Management Tactic #10: Take Full Responsibility

skyscraperlovely1Everyone makes mistakes. From the lowliest subordinate to the CEO of the company, people are bound to mess up every now and then. When you make a mistake, the key is not so much the mistake itself as it is how you present yourself afterwards. There is one thing you can do that will distinguish yourself from those around you:

Take full responsibility.

What does that mean? It means when you realize you’ve made a mistake, the first thing you should do is tell all those involved–especially your superiors–that you take full responsibility for the mistake. No matter how big the error, you’ve just done something bigger. You’ve taken all of the responsibility. Not 50% of the responsibility. Not 75%. But 100%.

Situation 1

You’ve been designing a new website for a client over the last few weeks. Pleased with your work, you submit it early by putting it online before getting approval from your client. You call your client to tell him to check out the site, and he points out that you used the wrong shade of brown for the main banner.

Response 1: Don’t Take Full Responsibility

You: Um, I’m not sure how that happened. Someone in the art department must have made a mistake.

Client: I didn’t ask for an excuse. It simply needs to be fixed. This is the worst day in the history of my company. I shall spit on your grave.

Response 2: Take Full Responsibility

You: Sir, I’m so sorry. I take full responsibility.

Client: Thank you. It’s just a minor mistake. What are you doing Saturday night? I’d like you to spend some time alone with my of-age daughter.

As you can see, taking full responsibility makes a big difference. You can even take full responsibility for mistakes that have nothing to do with you. Doing so extends the breadth of your power and influence. See this next example.

Situation 2

The janitor in your building didn’t show up the previous night, and the bathroom has run out of toilet paper. You’re reviewing engineering specs when you hear your boss storm into the common area. A few people gather around and try to comfort him. You realize what happened, and you approach the group.

You: Mr. Stern, everybody, I take full responsibility for the bathrooms.

Mr. Stern: I appreciate your upfront attitude. Since everyone’s here, I’d like to take this opportunity to inappropriately announce that you’re getting a $100,000 raise and a promotion to the position of Best Guy Ever, effective today.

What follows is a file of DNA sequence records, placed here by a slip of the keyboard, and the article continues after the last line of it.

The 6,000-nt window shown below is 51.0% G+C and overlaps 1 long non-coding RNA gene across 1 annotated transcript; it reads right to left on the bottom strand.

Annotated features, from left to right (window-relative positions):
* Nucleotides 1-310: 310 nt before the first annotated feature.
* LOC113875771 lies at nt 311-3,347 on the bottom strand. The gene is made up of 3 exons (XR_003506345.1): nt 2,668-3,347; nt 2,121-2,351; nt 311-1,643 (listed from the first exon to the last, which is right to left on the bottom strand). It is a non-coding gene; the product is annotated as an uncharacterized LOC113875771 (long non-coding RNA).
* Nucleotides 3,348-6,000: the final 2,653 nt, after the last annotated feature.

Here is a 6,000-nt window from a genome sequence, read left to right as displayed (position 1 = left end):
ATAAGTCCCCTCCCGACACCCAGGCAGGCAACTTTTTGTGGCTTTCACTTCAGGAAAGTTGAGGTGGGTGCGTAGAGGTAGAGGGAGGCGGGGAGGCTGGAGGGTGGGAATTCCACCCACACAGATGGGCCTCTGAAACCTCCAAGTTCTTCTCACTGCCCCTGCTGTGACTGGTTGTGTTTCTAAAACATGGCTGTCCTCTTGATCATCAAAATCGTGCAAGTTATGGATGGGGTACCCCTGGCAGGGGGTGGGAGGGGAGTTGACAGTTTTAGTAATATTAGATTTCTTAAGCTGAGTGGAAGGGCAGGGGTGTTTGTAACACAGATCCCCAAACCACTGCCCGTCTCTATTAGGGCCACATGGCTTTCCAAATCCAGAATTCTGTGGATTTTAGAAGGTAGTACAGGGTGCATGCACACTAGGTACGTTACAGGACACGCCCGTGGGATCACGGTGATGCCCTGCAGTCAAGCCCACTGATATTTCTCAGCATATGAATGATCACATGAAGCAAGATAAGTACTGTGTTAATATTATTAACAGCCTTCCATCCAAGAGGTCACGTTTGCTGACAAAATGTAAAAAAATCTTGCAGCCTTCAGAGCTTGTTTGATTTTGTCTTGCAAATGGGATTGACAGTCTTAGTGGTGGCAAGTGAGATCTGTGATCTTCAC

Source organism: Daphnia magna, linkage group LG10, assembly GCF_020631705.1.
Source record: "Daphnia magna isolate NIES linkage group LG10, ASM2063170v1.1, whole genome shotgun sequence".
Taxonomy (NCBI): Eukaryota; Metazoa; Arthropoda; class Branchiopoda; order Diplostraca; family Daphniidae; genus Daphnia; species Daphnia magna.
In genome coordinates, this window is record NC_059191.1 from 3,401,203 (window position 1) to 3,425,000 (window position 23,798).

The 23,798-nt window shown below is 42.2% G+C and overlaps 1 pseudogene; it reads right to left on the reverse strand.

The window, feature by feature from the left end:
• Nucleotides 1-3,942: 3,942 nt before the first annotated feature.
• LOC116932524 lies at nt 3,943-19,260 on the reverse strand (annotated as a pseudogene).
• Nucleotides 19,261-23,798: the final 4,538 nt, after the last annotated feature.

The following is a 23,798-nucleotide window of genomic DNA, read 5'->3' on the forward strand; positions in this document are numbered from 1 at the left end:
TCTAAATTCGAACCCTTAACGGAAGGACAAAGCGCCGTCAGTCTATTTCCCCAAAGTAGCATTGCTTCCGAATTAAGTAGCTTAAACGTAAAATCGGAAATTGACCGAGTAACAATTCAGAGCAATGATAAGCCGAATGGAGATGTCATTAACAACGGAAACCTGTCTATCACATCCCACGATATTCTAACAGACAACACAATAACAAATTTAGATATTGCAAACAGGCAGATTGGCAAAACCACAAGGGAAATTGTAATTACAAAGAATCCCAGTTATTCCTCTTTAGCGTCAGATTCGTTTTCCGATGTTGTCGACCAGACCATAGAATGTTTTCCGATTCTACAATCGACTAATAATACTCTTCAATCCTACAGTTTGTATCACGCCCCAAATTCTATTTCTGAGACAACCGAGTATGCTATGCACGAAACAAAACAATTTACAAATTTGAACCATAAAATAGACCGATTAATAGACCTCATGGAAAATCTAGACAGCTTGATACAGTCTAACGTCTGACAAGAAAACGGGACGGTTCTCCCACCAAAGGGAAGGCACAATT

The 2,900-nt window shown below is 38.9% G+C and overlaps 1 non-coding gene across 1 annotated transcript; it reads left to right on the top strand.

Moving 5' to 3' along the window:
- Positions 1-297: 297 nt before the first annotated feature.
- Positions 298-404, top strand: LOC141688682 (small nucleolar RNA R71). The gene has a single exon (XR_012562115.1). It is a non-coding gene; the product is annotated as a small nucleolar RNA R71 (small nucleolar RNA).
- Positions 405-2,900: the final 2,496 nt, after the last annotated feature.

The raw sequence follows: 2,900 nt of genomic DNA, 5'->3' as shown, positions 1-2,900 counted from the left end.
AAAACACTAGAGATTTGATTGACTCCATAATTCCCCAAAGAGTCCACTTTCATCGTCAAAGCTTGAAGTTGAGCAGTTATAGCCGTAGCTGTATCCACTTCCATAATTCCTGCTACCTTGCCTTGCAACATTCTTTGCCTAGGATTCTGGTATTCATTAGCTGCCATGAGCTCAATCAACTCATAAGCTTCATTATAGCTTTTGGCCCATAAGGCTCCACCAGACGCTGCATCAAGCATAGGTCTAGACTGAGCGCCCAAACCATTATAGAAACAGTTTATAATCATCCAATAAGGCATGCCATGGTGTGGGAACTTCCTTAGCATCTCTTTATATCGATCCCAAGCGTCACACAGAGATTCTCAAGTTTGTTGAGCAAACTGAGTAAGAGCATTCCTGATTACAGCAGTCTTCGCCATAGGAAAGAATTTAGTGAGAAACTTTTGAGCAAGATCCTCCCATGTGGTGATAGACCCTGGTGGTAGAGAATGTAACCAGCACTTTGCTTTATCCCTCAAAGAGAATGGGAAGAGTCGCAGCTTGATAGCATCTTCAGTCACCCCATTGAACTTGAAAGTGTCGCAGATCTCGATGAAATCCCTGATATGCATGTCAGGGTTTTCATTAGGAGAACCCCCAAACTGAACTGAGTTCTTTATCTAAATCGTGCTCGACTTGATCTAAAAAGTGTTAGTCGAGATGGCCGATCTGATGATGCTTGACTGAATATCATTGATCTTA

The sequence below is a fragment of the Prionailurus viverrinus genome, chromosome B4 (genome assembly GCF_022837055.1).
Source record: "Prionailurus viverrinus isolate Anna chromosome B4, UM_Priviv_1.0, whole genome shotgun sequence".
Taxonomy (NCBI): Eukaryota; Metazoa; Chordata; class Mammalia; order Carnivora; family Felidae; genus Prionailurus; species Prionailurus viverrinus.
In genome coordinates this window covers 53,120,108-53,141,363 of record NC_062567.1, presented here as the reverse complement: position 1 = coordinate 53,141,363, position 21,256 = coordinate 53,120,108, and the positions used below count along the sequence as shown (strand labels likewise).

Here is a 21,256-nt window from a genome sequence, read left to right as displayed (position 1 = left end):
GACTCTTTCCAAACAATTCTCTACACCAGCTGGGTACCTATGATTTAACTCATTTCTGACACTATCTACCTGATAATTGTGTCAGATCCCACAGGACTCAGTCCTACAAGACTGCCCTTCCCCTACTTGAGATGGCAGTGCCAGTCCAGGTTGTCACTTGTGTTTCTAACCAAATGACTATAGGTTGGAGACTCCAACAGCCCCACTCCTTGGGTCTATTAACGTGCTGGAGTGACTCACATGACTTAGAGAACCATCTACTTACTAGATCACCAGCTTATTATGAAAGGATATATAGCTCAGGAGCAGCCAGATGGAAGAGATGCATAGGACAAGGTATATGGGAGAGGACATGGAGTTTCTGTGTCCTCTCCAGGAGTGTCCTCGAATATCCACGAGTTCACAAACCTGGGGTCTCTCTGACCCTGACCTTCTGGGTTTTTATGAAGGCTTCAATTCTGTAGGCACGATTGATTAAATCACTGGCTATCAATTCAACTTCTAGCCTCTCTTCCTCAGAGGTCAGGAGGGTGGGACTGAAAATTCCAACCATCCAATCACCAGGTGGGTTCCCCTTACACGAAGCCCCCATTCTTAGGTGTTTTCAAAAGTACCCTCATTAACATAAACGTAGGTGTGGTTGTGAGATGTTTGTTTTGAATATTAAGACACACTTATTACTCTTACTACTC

Everyone applauds and high-fives you.

Random Coworker (Future Layoff): Does this guy have anything to do with the bathrooms?

Three simple words could make or break your career. Do the right thing. Take full responsibility.

Also see:

Seven Traits of Highly Effective Leaders

#2: Run Your Meetings Like Obama

#3: Shame

#4: Fear

#8: Compassion

#14: Dolphins

#15: Promoting Bathroom Etiquette (a posting for any office bathroom and a posting for stalls where people don’t flush)

#22: Alcohol

#29: Geriatrics

5 thoughts on “Management Tactic #10: Take Full Responsibility”

  1. The scenario you’ve mentioned is nice, but I have to say it’s far from reality. Assuming that the client will always have a positive answer when the PM takes full responsibility is not the best way to go.

    A safer way to do it is sharing the accountability with your team (I’ve linked to an article about the subject).

    These things (delays, mistakes by the team) happen all the time, will you always take the full blame? Don’t you think that at one point the you will lose your credibility in front of the client.

  2. PM–

    Thanks for your comment. In my post, I greatly exaggerated the results of “taking full responsibility” to point out that merely saying “I take full responsibility” doesn’t really mean anything if you don’t back it up with results. Otherwise it’s an empty statement, and you clearly won’t get the responses I provided in the situational examples (which were exaggerated for humor).

    Your point about sharing accountability is interesting. I think there’s a difference between responsibility and blame–saying “I take full responsibility” is not the same as saying “It’s completely my fault” (I would stay away from saying the latter). “Responsibility” insinuates that not only have you discerned the problem, but you’re doing something to fix it.

    Thanks for your thoughts.

  3. Dude, I have been reading some of your leadership posts tonight. And what a night which filled with alcohol, pranks, and poops.

    I found this blog a couple weeks ago and loved it! And it was talking about… you guessed it! POOP! Read the one posted on 1/15/2010

    1/16/2010 at 12:45 am
    sleepy and currently unpleasant to be around


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